For Ganga Rokka, a 32-year-old Safa Tempo operator, the three-wheeled electric public vehicles have come as a blessing in many ways.
Not only does plying on the Ratanapark-Teku-Chaunni-Sitapaila route enable her to rake in supplemental income to a business she owns and operates, the tempos have also connected her to a community of women Safa Tempo operators who have now become akin to a second family.
“There are 57 Tempos that operate on this route, of which 36 have women drivers,” she says, “The income we make, as I see it, is an additional benefit. In the six years that I have driven Safa Tempos, my personality has completely transformed.
I am more confident, outgoing, and in control of my finances and my life. A lot of us feel the same way.”
But now with the government’s ban on public vehicles that are older than 20 years taking effect, Rokka is worried if the personal and professional gains she has made over the years are going to be rolled back.
Four Safa Tempos that plied the route, she confides, have been shelved because of the ban; and with most other vehicles, including hers, 16-19 years old, Safa Tempos operators remain uncertain of what the future holds.
“It is not like new tempos are being introduced,” Rokka says, “This pool of vehicles are all that we have and each year, they will be retired, one after the other. The vehicle I drive thankfully has four years before it turns twenty. Other drivers don’t have that luxury.”
Every day, hundreds and thousands of Kathmandu’s residents commute on public vehicles. Mobility reports state that out of the 3.4 million one-way person trips each day, almost 41 percent are on foot, and 28 percent are by public transport.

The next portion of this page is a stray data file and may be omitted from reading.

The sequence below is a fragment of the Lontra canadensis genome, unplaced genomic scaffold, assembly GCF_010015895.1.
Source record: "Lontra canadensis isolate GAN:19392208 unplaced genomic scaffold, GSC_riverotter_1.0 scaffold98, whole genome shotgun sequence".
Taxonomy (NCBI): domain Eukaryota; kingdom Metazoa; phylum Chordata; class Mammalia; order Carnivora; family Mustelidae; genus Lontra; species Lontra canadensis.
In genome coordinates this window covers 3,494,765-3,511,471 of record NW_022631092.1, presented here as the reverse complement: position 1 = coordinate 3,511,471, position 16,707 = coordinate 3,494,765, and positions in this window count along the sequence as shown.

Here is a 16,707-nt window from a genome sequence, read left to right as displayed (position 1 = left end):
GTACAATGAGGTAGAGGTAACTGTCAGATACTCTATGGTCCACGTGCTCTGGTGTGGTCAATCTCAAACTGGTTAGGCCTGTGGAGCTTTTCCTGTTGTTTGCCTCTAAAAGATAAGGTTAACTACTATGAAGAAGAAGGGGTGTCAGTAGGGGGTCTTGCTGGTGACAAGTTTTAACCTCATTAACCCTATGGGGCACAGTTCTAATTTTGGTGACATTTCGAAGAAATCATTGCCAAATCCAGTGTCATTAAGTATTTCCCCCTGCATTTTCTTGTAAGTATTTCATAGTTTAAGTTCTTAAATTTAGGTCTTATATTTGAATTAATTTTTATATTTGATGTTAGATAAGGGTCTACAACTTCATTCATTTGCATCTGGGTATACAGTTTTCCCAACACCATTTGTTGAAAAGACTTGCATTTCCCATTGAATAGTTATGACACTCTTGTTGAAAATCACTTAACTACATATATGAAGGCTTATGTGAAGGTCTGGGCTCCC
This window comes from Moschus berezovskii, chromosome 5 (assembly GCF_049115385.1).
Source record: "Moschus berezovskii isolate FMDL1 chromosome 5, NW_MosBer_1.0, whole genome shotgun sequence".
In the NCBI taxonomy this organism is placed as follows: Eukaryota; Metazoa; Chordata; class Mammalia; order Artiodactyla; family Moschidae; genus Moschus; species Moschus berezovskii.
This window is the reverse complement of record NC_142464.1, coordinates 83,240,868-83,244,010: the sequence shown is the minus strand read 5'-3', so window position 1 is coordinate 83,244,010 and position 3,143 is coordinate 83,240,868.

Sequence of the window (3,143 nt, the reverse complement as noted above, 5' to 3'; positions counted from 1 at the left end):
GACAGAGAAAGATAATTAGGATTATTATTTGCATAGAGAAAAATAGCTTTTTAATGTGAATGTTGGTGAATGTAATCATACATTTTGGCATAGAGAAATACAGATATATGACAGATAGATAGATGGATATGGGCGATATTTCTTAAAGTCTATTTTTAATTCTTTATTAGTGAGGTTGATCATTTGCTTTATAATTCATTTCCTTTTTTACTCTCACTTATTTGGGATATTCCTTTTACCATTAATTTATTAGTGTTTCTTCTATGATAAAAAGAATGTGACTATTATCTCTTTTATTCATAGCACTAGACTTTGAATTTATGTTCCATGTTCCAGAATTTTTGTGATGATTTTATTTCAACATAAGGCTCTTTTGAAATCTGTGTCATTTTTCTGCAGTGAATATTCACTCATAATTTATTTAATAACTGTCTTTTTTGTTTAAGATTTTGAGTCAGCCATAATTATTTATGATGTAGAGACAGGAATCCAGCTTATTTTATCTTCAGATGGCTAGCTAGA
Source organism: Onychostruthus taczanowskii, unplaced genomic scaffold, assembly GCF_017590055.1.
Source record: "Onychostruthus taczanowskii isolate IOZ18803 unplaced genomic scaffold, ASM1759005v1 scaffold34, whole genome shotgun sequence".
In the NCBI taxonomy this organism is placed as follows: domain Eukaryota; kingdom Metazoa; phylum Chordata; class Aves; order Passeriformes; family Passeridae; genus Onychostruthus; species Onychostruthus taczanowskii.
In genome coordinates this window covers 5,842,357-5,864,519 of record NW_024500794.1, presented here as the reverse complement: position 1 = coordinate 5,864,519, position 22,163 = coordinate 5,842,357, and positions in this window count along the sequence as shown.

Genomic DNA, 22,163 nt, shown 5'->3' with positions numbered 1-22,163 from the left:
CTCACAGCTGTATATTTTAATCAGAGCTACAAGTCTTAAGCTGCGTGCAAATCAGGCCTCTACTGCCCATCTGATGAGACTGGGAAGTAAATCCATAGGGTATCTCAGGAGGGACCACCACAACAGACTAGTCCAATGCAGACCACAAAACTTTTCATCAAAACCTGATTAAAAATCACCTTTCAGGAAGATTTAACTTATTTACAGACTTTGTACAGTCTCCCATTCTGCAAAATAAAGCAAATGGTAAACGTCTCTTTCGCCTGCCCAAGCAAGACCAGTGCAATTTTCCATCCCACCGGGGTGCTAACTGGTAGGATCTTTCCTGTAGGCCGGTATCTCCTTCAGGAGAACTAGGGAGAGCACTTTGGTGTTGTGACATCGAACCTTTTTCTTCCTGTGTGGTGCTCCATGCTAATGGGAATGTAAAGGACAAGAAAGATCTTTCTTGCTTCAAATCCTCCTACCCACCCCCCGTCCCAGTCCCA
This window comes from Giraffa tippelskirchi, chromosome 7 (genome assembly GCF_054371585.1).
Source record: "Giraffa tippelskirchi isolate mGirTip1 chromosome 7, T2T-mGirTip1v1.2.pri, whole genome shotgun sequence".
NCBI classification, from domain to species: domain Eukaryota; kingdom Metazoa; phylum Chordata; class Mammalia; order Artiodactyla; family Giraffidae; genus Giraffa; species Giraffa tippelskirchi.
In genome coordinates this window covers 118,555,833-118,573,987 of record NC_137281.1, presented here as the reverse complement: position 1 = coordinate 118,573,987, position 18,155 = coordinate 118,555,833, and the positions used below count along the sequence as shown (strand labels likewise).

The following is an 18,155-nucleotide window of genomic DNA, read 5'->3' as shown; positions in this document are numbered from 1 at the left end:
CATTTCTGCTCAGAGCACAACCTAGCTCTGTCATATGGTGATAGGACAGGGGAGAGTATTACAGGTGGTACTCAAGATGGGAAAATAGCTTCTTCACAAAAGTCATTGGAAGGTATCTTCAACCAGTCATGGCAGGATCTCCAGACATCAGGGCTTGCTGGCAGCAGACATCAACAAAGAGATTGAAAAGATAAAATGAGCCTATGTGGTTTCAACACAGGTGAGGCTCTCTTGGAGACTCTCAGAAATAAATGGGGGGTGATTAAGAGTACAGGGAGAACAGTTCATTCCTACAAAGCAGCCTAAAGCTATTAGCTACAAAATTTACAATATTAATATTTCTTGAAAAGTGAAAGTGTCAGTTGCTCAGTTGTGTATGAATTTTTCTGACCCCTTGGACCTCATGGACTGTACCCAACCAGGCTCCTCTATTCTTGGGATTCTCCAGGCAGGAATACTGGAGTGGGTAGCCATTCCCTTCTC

Largely owned by private operators, public vehicles mostly consist of motorised vehicles that run on fuel, except the three-wheeled Safa Tempo which alone stands as the sole promoters of electrical public vehicles.
With the Valley’s population and its number of vehicles soaring, traffic management in the city has become a major headache. Furthermore, vehicular emissions have also been major contributors to the alarming degradation of the Valley’s air quality.
In March this year, the Government of Nepal (GoN) began enforcing its ban on public vehicles that are 20 years old or older, including the electric Safa Tempo.
According to the Department of Transport Management, the ban was put into effect for two reasons—firstly, to curb vehicular emission.
Safa Tempos are electric vehicles that have zero carbon emission. Director General of the DoTM, Rup Narayan Bhattarai, however, stated that one of the reasons why they also included the three-wheelers in the ban was because of the concern about whether 20-year-old vehicles are mechanically sound.
The decision has been met with concerns by operators like Rokka but also other stakeholders who champion the promotion of electric vehicles.
Krishna Gyawali, Former Secretary at the Ministry of Environment, states, “Safa Tempo is the only flagship project promoting Zero emission vehicles that is still in operation.
They are environment friendly, and have been instrumental in boosting the number of women drivers. Banning them will push back the gains made by public Electric Vehicles (EVs).” He further added, “If aesthetics and safety is a concern, there should be measures to address the maintenance of vehicles. A blanket ban is not the solution.”
The second reason for the ban, as per the DoTM, is traffic congestion—despite the significant number of public vehicles plying on the streets each day, transportation services are inadequate, and unable to provide services to the growing urban population.